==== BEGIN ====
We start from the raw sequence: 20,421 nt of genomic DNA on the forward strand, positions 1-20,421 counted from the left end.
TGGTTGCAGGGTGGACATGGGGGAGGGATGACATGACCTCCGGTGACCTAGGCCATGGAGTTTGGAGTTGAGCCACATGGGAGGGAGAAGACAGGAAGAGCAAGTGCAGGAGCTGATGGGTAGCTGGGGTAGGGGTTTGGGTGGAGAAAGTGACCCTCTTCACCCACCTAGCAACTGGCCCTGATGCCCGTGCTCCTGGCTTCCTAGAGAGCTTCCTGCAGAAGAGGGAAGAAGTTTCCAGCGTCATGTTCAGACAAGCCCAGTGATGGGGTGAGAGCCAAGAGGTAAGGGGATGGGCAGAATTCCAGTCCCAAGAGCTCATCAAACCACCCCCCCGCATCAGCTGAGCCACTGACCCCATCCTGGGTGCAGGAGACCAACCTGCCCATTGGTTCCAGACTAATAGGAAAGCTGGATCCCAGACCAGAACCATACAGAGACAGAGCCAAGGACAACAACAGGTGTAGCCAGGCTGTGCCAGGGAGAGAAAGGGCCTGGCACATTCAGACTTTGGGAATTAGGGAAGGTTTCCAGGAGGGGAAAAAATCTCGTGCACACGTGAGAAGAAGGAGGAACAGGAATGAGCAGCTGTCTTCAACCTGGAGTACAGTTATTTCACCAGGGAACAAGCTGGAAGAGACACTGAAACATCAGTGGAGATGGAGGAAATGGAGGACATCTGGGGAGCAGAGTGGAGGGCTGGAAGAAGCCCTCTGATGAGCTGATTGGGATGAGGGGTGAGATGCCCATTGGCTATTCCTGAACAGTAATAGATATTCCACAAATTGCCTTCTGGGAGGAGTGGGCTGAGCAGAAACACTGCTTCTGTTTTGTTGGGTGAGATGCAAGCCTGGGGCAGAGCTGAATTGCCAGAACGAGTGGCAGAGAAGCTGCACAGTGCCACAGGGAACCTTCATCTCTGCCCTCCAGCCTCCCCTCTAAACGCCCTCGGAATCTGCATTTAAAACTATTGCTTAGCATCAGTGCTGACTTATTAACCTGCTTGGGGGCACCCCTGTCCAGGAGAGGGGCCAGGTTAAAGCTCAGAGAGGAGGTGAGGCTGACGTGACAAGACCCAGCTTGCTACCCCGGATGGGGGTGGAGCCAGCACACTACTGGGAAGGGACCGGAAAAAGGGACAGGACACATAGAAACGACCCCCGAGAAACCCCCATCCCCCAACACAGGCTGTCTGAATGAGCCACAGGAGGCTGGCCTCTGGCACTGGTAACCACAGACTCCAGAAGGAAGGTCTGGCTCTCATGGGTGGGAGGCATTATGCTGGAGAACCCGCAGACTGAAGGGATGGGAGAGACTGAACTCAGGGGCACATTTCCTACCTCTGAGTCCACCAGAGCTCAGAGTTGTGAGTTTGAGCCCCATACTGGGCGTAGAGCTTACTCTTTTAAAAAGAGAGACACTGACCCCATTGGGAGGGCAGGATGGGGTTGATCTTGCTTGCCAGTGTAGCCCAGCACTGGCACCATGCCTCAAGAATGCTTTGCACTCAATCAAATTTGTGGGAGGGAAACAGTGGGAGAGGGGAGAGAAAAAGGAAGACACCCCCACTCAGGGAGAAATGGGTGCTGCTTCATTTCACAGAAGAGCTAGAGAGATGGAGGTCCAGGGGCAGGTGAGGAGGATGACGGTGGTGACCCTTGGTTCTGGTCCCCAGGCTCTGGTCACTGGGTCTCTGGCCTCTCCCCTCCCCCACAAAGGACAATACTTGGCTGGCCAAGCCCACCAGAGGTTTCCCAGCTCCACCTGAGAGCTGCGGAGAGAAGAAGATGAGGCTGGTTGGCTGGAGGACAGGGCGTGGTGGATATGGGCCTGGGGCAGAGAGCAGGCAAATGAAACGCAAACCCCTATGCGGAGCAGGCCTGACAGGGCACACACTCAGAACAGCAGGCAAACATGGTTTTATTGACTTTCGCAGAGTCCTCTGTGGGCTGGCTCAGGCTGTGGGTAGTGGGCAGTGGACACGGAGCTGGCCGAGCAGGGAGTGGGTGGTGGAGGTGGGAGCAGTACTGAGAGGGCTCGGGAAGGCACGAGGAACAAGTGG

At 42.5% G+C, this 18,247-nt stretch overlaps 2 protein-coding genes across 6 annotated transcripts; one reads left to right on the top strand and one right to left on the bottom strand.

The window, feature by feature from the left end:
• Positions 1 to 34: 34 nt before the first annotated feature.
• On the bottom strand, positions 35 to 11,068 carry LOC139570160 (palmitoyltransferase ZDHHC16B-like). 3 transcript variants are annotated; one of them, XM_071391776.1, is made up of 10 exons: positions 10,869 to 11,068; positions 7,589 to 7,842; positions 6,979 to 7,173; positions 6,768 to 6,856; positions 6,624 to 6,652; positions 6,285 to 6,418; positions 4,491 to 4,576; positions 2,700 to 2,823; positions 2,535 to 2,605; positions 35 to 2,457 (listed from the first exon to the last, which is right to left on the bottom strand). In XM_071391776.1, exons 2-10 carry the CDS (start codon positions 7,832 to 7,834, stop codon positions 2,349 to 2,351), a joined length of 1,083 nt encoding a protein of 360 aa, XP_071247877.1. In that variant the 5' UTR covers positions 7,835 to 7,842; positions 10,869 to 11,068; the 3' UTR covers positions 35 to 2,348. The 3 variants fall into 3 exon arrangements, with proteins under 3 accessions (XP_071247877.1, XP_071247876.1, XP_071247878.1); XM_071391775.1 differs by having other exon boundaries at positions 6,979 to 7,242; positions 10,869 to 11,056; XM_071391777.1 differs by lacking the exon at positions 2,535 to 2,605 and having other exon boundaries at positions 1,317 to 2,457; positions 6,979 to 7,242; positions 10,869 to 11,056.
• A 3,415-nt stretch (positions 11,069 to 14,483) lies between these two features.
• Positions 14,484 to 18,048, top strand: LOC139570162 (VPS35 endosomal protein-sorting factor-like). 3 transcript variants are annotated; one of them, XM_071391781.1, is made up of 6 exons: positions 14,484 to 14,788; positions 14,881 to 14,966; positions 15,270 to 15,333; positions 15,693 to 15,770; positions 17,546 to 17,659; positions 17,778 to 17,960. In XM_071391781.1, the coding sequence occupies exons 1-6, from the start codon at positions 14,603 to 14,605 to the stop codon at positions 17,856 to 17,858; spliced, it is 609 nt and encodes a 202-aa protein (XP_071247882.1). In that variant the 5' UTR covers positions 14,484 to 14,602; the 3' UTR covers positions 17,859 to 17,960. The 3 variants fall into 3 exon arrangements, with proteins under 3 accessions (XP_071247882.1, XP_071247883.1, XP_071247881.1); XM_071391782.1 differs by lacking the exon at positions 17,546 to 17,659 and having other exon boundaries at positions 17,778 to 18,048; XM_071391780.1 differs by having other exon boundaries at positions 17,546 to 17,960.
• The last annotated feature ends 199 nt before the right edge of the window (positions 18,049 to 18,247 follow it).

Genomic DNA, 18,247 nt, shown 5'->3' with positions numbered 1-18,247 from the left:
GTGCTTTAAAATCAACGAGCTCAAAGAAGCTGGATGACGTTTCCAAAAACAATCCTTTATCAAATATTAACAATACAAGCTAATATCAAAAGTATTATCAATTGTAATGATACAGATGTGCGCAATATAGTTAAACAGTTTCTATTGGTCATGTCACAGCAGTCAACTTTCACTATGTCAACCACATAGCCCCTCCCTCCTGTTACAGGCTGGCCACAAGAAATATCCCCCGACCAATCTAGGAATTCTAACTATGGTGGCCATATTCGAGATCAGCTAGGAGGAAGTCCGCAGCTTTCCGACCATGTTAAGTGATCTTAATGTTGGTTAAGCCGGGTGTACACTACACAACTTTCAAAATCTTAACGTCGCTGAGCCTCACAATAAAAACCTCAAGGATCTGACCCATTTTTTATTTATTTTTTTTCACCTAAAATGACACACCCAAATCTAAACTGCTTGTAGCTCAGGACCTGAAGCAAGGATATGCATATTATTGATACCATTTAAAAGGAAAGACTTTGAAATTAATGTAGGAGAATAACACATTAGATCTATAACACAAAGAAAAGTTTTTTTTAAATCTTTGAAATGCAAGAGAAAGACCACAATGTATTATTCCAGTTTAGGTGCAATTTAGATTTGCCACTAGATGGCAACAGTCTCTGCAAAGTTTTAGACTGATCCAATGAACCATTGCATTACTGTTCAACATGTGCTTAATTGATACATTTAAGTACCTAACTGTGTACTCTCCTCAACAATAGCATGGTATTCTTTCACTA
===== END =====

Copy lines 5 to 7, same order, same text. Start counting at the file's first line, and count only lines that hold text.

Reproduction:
• Positions 1 to 34: 34 nt before the first annotated feature.
• On the bottom strand, positions 35 to 11,068 carry LOC139570160 (palmitoyltransferase ZDHHC16B-like). 3 transcript variants are annotated; one of them, XM_071391776.1, is made up of 10 exons: positions 10,869 to 11,068; positions 7,589 to 7,842; positions 6,979 to 7,173; positions 6,768 to 6,856; positions 6,624 to 6,652; positions 6,285 to 6,418; positions 4,491 to 4,576; positions 2,700 to 2,823; positions 2,535 to 2,605; positions 35 to 2,457 (listed from the first exon to the last, which is right to left on the bottom strand). In XM_071391776.1, exons 2-10 carry the CDS (start codon positions 7,832 to 7,834, stop codon positions 2,349 to 2,351), a joined length of 1,083 nt encoding a protein of 360 aa, XP_071247877.1. In that variant the 5' UTR covers positions 7,835 to 7,842; positions 10,869 to 11,068; the 3' UTR covers positions 35 to 2,348. The 3 variants fall into 3 exon arrangements, with proteins under 3 accessions (XP_071247877.1, XP_071247876.1, XP_071247878.1); XM_071391775.1 differs by having other exon boundaries at positions 6,979 to 7,242; positions 10,869 to 11,056; XM_071391777.1 differs by lacking the exon at positions 2,535 to 2,605 and having other exon boundaries at positions 1,317 to 2,457; positions 6,979 to 7,242; positions 10,869 to 11,056.
• A 3,415-nt stretch (positions 11,069 to 14,483) lies between these two features.